Many people who seek professional coaching complain about losing their passion mid-career. Some would like to switch careers, but they remain cautious in these uncertain times.
Most coaches, including myself, will advise you to look inward before making a drastic decision. Perhaps the problem isn’t the job or supervisor, but within you. If so, you can change your thinking, beliefs or level of engagement as you strive to make work more meaningful.
Middle age is accompanied by a heightened awareness of one’s sense of meaning. Psychologist Erik Erikson described this stage of life as one seeking productivity and generativity.
You’ve probably seen this in your own life: You want to help others, provide reliable goods or services, make an impact on your community, and provide a comfortable existence for your family. You want to feel that your job is worthwhile.
This is a good time to review your values and purpose with your coach or mentor:
- What was initially attractive about your job?
- When you began your career, what did you expect or hope for?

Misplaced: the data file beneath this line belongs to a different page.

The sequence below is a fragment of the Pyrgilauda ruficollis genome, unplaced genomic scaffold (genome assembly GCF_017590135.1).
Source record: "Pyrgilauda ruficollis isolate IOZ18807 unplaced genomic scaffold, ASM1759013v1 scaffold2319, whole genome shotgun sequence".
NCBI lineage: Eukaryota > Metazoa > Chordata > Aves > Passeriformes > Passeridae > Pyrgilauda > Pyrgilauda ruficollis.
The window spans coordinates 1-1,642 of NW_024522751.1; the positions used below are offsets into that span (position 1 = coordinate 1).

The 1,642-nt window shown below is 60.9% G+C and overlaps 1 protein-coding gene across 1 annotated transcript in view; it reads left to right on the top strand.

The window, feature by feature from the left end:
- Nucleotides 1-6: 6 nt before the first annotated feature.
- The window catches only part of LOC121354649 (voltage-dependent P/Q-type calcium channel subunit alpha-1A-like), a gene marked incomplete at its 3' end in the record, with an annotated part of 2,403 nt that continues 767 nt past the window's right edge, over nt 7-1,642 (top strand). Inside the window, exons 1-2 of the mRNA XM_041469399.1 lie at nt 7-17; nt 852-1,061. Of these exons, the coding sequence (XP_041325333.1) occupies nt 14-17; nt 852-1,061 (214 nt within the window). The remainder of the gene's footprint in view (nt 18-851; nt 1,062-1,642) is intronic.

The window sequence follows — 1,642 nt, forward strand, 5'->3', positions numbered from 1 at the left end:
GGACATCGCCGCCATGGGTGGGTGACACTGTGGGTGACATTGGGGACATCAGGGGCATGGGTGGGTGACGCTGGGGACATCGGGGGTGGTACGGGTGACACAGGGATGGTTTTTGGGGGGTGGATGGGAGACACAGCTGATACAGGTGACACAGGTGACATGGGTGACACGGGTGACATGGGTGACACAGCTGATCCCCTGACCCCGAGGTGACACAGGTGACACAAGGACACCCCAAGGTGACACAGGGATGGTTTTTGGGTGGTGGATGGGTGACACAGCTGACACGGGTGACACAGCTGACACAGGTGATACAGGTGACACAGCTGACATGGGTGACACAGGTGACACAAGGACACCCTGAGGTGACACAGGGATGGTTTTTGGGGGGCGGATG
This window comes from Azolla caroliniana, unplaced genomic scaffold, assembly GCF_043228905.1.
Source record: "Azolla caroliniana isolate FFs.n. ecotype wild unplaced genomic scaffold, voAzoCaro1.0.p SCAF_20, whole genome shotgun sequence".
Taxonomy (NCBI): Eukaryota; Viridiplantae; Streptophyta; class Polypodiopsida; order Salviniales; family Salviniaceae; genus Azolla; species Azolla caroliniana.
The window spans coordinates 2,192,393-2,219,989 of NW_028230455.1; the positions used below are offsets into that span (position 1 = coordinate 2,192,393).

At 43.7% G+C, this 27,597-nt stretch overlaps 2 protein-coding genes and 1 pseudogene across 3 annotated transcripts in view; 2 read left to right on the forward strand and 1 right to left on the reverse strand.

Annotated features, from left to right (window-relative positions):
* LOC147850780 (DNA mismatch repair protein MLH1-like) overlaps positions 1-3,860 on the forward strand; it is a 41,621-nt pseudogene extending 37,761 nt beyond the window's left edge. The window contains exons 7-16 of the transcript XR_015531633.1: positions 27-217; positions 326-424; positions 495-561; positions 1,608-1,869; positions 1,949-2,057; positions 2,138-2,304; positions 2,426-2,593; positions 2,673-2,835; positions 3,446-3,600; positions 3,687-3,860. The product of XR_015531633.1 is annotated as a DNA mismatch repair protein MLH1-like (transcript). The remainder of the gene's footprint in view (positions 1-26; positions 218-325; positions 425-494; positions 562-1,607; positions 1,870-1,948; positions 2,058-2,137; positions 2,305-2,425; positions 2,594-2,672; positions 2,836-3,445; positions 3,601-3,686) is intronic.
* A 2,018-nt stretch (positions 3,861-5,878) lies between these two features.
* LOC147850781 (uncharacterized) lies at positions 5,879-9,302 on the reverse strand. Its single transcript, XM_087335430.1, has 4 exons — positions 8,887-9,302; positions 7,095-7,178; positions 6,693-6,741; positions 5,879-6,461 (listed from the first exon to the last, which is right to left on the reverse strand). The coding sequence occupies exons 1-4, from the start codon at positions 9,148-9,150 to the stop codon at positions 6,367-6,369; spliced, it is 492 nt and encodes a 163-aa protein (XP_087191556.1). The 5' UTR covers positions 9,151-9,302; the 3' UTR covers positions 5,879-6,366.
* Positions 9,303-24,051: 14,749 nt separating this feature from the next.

- In the early days, how did work excite you?
- What has changed?
People are often surprised by their answers, having forgotten their early enthusiasm.
To rekindle your drive, explore three key personal-development components with your coach or trusted advisor:
- Identify your core values.
- Know and manage yourself well.
- Determine how your values fit with who you are today.
This may be a good opportunity to take some assessments with your coach or advisor. Few people know their strengths well. Two popular assessments are the Strengths Finder and the The Leadership Circle Profile (you can take learn more by clicking on the link). Another is the Emotional Quotient Inventory. In any case, I find the wisest people are those that use their feelings of malaise to find out what drives them, what their strengths are, and use coaching to rekindle their spirits.
Interested in finding how to use these assessments? Contact me.